Faculty are expected to work with the student to determine how to put the listed accommodations into practice. Faculty are requested to:

  • Read the DSA; accommodations and procedures are listed and explained.
  • Have a conversation with the student about how to put the listed accommodations into practice. Ideally, this is student initiated. Students may not be comfortable discussing their accommodations in front of others; offer to speak with them privately or during office hours.
  • Respect students' desire to keep their disability information confidential.
  • Know that faculty are only obligated to provide the accommodations that are listed.
  • Contact Susan Ackerman, Disability Services Director, for more information. 475-6988

Some common academic accommodations and how to work with students who use them:

If a student needs extended time to complete tests and exams:
The student and faculty should discuss the logistics of where, when and how exams should take place. The student may require the use of the test center, a proctored setting located in the Student Alumni Union, room 1150, or the faculty may have another suitable arrangement. Please note that some students may require the use of the testing center if they need the services of a reader, scribe or use of a word processor. Some students may require the "distraction reduced" environment and will indicate this.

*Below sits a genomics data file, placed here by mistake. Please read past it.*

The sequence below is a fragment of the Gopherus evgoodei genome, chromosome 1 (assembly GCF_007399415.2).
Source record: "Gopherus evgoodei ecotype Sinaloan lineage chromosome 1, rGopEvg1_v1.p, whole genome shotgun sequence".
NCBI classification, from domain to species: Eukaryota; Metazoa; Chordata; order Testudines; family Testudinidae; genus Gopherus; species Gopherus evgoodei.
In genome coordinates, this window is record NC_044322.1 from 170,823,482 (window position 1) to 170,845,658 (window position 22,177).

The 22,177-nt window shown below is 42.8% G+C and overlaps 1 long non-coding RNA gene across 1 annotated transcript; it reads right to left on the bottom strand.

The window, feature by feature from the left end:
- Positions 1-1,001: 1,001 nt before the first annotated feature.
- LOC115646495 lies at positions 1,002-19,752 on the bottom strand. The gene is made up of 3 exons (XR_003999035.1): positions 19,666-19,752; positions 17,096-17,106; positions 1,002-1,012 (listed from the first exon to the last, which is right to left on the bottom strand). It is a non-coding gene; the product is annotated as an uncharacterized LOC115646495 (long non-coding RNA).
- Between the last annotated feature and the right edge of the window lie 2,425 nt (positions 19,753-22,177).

If a student needs the use of a word processor for tests and exams:
The student will most likely need to take a test in the test center in order to use MS Word or notepad on our computers.

If a student needs the use of reading software or scribe for tests and exams:
The student will most likely need to take a test in the test center in order to access these services. We have computers with a “text to speech” software program that students use with headphones. If a scribe is required, a trained student proctor will write or type exactly what the test taker indicates as their answer. Our supervised, trained student employees will act as a scribe to record verbatim student responses to test questions.

If a student needs the use of a basic, 4 function calculator for tests or exams:
The student should have access to a basic, 4 function calculator if it is listed on their DSA; this overrides department "no calculator" policies. The calculator is to be provided by the student.

If a student needs the use of a “formula card" for tests and exams:
A “formula card” is a list of mathematical formulas to be used by the student during the test if the Instructor believes doing so will not fundamentally alter the objectives or essential requirements of the test or course. It is not a list of definitions and does not provide examples of use. The Instructor will approve the appropriateness of the content for each specific test prior to the test.
Rationale: Due to a disability, this student cannot consistently hold mathematical formulas in memory while completing calculations.

If a student needs extended time to complete assignments or projects:
For assignments or individual (not group) projects student will be given up to two days extra to submit work unless doing so would alter the planned sequence of activities for course. At the beginning of the term, or when assignment is given instructor and student will discuss feasibility and implications of extension. Instructor and student will agree upon due date and method of submission.